Scott Dorobiala had always dreamed of living in Los Angeles, and so, at the start of the 1980s, he drove to California from Buffalo, New York, armed with a SUNY art-history degree and the belief that everything in life awaited him here.
After a stint designing ads for Zody’s department stores, Scott joined the L.A. Weekly’s art department in 1983, long before computerized layouts became the norm for the alternative press. Perhaps it was L.A.’s post-punk attitude or the simple absence of computer monitors and keyboards on the production staff’s worktables, but in those cut-and-paste days the Weekly’s art room was a freewheeling party marked by spontaneous singing, pranks and melodrama, with Scott among the chief organizers of costume days and pajama parties. Like L.A. itself, Scott’s appearance was always changing — one day he looked like Pee-wee Herman’s brother; the next, a Joe Orton leather-boy doppelgĂ¤nger.
“It was a room always on fire and ruthless in the pursuit of humor,” recalls former Weekly production-room member Julie Williams. “Scott and [L7 band member] Donita Sparks were the funniest — we were all supporting characters to their headlining roles. One time someone arrived in the building and was brought in for an important meeting with Scott, who at that exact moment was braying at the top of his lungs like a mule. I adored him.”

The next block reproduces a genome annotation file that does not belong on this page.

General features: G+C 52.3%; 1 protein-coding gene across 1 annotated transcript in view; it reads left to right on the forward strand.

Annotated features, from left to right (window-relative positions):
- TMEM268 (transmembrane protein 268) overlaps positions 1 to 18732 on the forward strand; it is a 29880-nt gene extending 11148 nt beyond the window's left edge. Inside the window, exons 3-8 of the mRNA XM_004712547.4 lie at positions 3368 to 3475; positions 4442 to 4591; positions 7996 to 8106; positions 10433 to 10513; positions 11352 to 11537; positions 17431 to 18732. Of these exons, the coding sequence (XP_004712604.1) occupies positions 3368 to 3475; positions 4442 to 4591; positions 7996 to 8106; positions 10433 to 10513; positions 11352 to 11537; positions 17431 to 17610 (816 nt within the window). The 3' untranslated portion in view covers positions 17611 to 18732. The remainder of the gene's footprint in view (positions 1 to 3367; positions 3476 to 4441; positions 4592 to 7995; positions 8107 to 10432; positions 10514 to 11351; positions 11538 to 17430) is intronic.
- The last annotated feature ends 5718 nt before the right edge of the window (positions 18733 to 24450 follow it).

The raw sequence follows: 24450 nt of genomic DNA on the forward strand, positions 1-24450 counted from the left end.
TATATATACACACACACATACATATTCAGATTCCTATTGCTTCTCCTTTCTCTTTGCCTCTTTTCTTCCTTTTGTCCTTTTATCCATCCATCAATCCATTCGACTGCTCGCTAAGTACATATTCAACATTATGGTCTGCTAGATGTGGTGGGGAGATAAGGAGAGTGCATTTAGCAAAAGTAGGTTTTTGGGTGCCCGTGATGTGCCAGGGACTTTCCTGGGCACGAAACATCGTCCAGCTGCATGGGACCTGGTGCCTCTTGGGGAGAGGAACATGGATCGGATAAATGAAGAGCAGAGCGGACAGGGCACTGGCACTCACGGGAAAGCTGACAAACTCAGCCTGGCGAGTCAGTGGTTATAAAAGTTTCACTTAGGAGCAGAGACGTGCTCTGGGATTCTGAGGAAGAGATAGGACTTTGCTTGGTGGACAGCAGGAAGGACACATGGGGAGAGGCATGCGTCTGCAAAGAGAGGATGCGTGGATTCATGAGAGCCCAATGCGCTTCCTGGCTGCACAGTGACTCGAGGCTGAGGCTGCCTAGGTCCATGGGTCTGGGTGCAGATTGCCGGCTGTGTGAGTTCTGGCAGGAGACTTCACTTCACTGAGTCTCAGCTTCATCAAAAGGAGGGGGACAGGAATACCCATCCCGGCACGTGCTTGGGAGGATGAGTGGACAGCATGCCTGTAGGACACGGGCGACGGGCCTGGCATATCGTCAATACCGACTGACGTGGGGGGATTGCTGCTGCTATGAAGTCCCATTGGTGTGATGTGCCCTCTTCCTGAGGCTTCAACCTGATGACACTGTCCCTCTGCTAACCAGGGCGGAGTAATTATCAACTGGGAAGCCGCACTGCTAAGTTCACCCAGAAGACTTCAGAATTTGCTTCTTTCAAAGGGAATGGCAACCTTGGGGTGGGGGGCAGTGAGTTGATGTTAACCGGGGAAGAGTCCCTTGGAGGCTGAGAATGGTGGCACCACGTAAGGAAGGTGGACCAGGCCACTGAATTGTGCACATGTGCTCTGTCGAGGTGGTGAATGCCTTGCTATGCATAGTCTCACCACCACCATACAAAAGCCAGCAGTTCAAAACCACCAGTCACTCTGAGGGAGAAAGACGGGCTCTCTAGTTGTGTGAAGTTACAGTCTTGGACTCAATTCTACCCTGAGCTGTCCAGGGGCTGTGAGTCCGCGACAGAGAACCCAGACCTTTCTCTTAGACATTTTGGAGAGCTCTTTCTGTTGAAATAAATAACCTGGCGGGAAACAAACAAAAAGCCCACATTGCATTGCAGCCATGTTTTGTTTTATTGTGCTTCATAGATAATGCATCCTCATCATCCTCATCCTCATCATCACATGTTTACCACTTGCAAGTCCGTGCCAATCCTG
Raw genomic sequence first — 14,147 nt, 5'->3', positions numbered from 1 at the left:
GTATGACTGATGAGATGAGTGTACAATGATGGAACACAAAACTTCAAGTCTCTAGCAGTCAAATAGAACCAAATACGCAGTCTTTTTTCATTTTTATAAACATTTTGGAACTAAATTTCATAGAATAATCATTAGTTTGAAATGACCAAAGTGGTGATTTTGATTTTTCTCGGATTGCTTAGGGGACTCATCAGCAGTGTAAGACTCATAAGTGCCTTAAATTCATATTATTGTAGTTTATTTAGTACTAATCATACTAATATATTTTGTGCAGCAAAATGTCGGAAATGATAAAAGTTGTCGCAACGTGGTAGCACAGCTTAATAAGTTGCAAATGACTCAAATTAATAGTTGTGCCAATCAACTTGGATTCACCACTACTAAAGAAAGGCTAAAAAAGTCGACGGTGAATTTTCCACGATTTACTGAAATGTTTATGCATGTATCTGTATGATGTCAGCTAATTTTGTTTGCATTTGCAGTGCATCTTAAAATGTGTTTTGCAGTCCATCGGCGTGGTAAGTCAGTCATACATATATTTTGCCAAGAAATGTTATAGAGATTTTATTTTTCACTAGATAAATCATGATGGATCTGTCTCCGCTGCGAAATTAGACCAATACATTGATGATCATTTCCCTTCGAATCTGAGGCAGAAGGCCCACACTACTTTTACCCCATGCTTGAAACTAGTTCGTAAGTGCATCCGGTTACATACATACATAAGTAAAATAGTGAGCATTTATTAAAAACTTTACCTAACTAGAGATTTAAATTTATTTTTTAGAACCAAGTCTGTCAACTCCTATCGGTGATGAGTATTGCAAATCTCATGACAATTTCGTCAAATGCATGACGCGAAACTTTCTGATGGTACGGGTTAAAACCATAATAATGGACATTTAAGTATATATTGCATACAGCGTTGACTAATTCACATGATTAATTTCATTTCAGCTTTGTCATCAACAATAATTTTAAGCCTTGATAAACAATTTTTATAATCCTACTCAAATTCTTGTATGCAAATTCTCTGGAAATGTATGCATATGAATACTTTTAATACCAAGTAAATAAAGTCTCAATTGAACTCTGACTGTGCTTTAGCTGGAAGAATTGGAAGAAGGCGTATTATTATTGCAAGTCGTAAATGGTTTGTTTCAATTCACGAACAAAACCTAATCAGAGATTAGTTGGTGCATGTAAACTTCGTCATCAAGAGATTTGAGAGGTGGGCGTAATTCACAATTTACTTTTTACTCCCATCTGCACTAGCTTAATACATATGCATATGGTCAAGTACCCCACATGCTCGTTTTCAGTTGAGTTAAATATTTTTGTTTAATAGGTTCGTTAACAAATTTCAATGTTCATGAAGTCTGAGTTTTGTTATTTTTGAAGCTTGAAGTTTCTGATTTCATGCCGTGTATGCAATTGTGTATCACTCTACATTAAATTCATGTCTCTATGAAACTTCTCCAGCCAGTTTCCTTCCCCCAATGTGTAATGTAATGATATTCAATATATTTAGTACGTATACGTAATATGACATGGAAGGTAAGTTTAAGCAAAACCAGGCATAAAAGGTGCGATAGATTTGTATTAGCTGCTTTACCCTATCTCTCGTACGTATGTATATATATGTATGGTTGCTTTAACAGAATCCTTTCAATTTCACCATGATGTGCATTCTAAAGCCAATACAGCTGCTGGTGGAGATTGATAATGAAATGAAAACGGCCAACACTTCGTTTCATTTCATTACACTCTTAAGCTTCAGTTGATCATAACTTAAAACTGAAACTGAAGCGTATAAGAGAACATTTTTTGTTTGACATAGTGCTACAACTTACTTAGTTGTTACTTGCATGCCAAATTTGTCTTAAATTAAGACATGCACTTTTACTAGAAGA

“We were Sondheim fanatics,” says Scott’s life partner, Tom Provenzano, who is a Weeklytheater critic. “Scott was a painter and amazing interior designer who loved midcentury antiques. We shared 22 years together and loved each other.”
Scott left his position as the Weekly’s editorial art director in the late 1980s to become advertising art director of its glossy sister publication, L.A. Style. After the magazine folded, he joined the Advocate and later designed the first issues of Genre.
I’ll never forget the night when, during the intermission of a theater revue of Broadway musicals, Scott emerged, teary-eyed, into the lobby following an excerpt from West Side Story — a fable about the dreams and dangers of city life. I’d never seen anyone so moved by music and dance — his face said everything he felt about the piece.
Scott died Sunday, on his 45th birthday, of HIV-related pulmonary failure. His ashes will be scattered at Piano Rock in Joshua Tree National Park.